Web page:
Lately there has been a surge of studies variously construed as focused on "religion and violence," "the Bible and violence" or "God and violence." Most of these studies are not very helpful, for they dismiss the shrill reality of violence in facile ways.
Chicago-based artist Michael Rakowitz is opening a
food-truck this week, a date set to coincide with the ninth anniversary of the
beginning of the Iraq War.
Through his project Enemy Kitchen, Rakowitz has been using
Iraqi food and culture to break down cultural barriers for several years. He is
launching the food truck as part of the Smart Museum of Art's new exhibit
called "Feast: Radical Hospitality in Contemporary Art."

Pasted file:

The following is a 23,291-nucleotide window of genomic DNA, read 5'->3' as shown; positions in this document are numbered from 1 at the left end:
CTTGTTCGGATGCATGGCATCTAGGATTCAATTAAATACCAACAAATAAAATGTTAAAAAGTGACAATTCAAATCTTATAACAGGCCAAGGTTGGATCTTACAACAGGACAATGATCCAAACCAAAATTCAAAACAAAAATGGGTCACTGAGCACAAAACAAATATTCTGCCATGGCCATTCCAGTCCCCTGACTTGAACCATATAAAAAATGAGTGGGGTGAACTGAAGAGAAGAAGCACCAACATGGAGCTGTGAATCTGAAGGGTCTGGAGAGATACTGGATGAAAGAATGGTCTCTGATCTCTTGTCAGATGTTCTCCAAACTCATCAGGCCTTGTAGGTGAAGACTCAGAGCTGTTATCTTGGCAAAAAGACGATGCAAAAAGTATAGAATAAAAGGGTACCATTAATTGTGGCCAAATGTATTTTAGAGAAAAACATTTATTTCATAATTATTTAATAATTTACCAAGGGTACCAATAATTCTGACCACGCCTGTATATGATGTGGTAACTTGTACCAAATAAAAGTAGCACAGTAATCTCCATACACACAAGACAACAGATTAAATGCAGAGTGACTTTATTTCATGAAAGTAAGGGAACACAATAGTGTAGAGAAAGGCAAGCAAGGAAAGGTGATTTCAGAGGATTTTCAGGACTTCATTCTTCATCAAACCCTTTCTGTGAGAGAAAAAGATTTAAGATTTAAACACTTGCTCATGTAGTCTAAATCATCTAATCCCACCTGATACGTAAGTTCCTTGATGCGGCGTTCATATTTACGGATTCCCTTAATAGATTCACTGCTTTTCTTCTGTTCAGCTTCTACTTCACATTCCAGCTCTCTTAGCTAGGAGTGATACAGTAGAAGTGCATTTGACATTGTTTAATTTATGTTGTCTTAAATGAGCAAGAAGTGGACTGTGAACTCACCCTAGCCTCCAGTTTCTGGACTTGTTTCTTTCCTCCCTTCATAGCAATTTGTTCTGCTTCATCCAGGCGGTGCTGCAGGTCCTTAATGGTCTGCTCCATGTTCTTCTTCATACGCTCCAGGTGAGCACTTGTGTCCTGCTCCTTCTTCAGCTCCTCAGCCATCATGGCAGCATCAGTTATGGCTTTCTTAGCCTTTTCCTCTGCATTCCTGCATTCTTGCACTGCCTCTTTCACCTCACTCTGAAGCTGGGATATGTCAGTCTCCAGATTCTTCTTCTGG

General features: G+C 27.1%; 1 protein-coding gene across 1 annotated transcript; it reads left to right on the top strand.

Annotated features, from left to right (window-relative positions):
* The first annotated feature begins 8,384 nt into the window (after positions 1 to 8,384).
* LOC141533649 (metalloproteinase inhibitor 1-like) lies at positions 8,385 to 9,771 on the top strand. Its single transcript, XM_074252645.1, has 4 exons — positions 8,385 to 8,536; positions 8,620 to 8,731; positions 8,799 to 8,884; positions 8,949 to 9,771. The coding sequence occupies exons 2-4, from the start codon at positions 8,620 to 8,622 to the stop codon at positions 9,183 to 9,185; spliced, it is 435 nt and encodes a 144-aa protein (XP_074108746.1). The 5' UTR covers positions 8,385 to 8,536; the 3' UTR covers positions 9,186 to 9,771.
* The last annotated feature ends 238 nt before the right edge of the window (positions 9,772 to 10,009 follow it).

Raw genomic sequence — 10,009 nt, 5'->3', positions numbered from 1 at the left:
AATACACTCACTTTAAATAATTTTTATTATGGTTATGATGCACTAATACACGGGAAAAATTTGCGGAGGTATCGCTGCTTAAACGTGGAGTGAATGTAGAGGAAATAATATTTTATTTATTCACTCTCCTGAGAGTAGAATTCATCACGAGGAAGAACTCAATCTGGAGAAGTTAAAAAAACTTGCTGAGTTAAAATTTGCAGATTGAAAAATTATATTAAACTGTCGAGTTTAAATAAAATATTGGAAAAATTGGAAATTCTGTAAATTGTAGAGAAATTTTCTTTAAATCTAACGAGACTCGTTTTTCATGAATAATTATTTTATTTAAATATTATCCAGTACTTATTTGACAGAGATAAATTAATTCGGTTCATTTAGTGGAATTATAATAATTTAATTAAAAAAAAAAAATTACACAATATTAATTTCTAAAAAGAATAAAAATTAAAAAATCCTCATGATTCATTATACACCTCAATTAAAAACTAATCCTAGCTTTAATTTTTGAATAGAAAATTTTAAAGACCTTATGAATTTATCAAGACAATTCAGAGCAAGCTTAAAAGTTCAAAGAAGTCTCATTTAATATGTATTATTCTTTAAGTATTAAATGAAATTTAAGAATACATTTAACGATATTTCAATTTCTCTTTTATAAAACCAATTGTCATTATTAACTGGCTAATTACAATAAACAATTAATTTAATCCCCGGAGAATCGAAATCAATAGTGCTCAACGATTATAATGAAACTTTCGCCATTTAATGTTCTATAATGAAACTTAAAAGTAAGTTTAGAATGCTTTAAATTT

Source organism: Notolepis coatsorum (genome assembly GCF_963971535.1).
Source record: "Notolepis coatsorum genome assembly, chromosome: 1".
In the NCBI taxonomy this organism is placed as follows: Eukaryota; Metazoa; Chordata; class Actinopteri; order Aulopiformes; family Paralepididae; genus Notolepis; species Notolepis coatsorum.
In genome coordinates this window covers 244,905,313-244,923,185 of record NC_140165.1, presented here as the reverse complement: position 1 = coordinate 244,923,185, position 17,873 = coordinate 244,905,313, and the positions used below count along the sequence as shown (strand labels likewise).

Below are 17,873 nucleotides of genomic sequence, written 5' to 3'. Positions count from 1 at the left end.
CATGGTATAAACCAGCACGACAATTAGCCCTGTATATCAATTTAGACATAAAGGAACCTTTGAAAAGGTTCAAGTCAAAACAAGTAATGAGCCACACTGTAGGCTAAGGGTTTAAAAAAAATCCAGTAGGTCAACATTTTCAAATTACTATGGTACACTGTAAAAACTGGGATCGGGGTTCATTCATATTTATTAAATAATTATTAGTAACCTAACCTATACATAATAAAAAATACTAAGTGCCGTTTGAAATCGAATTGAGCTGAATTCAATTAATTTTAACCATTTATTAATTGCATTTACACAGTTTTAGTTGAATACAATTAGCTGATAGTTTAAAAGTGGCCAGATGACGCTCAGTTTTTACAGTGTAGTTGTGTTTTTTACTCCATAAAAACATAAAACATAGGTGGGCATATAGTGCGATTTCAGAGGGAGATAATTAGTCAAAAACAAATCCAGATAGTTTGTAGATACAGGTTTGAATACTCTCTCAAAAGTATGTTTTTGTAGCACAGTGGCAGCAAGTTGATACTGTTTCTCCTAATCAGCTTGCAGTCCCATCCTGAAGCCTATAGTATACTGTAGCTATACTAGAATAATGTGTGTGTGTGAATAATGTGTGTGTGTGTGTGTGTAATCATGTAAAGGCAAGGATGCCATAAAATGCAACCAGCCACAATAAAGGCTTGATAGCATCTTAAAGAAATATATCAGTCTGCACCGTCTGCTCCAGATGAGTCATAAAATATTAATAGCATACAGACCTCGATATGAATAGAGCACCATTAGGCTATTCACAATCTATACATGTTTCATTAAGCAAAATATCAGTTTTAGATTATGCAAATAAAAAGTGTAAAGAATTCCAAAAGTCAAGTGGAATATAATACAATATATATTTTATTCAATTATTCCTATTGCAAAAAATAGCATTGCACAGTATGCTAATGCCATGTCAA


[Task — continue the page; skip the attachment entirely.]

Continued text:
Jay Stooksberry argues that the way to reduce gun-related homicides in the United States is to halt the war on drugs. Nearly half of homicides involving guns today are drug-related. He notes that during the Prohibition era, gun deaths increased, as did alcoholism, which Prohibition was meant to prevent. Gangs then controlled the black market, just as they control the distribution and sale of illegal drugs today. Prohibition was a failure, and for similar reasons the war on drugs hasn’t worked—but it has led to the killing of innocents in gang warfare and the militarization of law enforcement, at the cost of a trillion dollars spent over the past four decades (Newsweek, August 16).